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Nethken v. State

Supreme Court of Arizona

July 12, 1940

HOWARD NETHKEN, Appellant,
v.
THE STATE OF ARIZONA, Respondent

APPEAL from a judgment of the Superior Court of the County of Maricopa. Howard C. Speakman, Judge. Judgment affirmed.

Mr. George T. Wilson, for Appellant.

Mr. Joe Conway, Attorney General, and Mr. W. E. Polley, Assistant Attorney General, for Respondent.

OPINION

Page 160

[56 Ariz. 16] ROSS, C.J.

Howard Nethken was convicted of practicing medicine without a license, and he has appealed.

He was, and had been for some time before the charge was preferred against him, a licensed practitioner of naturopathy but had no license to practice medicine or surgery. On or about May 10, 1939, Mrs. Martha Hamblin Larkin, then 66 years of age, called at defendant's office on East Van Buren Street, Phoenix, and in consultation with him disclosed that she believed she had a cancer of the uterus. He examined her and as a result thereof advised her that she had no cancer of the uterus but did have a cancer on the bottom of her right foot, which should be removed or it would cause her death in a short time. Mrs. Larkin had a lump or growth on the bottom of her foot but it had never caused her any pain or in any manner inconvenienced or prevented her from using her foot. The defendant, for an agreed compensation of $25, treated the place on the foot, which he called cancerous, by the use or application of electricity in such manner as to cauterize or cut the flesh. He employed for that purpose an apparatus usually and commonly employed by surgeons in performing operations on patients. The electricity in this instance, according to defendant's own testimony, was turned on the target through a copper wire connected with a diathermy machine and from one-half to an inch from the target. The electrical heat emanating therefrom he said looked like a blue flame but that it was not a blue flame.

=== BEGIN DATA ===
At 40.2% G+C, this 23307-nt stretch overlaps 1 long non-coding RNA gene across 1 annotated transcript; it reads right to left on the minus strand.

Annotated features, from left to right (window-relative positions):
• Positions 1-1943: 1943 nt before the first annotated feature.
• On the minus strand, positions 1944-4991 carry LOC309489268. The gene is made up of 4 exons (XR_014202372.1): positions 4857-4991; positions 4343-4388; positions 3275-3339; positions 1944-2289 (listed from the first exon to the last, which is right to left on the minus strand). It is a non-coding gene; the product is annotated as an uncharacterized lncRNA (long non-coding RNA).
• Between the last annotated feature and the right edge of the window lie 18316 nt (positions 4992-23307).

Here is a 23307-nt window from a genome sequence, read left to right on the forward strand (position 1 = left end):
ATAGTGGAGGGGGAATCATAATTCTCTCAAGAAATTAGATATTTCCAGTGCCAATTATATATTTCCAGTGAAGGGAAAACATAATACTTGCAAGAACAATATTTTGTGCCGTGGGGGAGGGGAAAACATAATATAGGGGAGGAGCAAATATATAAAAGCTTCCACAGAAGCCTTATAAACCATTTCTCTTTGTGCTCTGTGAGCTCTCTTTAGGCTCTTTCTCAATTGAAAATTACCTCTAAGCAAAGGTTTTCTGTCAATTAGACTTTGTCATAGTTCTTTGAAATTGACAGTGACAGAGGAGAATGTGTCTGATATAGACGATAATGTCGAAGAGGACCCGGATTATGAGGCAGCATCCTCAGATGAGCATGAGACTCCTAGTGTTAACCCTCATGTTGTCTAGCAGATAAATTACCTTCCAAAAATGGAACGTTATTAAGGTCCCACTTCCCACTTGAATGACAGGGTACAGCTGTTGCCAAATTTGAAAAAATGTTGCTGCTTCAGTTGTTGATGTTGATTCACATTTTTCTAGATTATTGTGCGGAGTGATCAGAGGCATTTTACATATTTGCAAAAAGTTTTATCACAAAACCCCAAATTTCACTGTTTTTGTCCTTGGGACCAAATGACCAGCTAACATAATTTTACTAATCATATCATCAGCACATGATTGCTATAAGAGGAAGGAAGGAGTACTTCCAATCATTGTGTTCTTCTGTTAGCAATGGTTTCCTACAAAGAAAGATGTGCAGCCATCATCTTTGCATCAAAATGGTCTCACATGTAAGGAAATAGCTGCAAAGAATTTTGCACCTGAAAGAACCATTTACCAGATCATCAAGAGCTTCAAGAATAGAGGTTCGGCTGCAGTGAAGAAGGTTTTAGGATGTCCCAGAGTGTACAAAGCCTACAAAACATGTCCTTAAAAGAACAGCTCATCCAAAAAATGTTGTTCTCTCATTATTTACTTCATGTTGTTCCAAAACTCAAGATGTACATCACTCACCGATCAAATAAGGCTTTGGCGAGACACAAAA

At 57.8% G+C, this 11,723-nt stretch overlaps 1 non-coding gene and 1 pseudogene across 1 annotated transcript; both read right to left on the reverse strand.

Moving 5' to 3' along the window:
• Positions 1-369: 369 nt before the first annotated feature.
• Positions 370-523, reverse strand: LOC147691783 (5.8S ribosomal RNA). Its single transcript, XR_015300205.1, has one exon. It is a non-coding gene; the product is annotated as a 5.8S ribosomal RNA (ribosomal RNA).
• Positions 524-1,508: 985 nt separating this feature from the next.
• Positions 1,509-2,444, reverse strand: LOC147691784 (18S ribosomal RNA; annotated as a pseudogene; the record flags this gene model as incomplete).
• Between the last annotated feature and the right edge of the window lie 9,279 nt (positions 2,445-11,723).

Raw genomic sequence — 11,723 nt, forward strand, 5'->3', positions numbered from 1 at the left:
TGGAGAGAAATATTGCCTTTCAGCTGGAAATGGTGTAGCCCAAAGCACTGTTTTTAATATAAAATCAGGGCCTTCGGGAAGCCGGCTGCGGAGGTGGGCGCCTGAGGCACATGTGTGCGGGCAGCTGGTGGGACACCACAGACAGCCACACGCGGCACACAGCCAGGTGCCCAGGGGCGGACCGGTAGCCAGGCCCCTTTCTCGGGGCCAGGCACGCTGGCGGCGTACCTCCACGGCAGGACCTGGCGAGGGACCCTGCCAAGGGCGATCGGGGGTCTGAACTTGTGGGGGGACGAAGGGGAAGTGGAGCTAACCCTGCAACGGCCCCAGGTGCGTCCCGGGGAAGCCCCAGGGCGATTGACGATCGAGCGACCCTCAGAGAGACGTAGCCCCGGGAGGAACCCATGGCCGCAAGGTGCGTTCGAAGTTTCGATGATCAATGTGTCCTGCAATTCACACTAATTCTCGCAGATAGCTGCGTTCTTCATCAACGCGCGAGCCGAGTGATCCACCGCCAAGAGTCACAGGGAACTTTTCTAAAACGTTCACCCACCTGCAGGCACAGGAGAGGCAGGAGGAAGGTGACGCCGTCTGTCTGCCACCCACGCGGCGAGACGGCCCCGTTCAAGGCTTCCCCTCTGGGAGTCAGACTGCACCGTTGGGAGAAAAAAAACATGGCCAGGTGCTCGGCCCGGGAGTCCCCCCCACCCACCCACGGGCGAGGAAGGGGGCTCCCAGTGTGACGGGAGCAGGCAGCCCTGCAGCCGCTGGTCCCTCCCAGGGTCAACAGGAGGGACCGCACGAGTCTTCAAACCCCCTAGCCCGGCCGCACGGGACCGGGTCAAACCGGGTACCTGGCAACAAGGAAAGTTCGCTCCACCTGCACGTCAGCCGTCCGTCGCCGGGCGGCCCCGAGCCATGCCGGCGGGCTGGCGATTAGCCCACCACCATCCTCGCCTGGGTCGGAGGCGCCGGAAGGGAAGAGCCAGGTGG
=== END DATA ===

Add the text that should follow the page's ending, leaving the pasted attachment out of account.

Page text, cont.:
The patient explained that the pain from the burn was so intense that it required four persons to hold her while the operation was being performed. The burn was about an inch in diameter and about one-eighth of an inch deep. It left a sore that was later [56 Ariz. 17] treated by Dr. Louis G. Jekel, a dermatologist of Phoenix, who testified that:

"The face of this sore was filled with what is technically known as exuberant granulations, or ordinarily known as charred flesh;..."

Doctor J. H. Patterson, a physician and surgeon located in Phoenix, testified that the instrument used by defendant was

"a surgical diathermy, which is a standard equipment in all surgical operative rooms,"

and that its use for the purpose of cauterizing or cutting tissues, the removal of growth upon one's foot, or any other part of the body, constitutes a surgical operation.

Defendant contends that we have no statute that makes the practice of medicine or surgery without a license a crime and that if there is such a crime it must be a creature of statute since everyone at common law could practice medicine or the healing arts. Defendant bases this contention on the inadequacy of section 2560, Revised Code of 1928, as amended by section 2, chapter 99, Laws of 1935, to define the crime charged. The material part of such section reads:

"Any person who practices, or attempts to practice, without having a valid, recorded certificate, shall be ...


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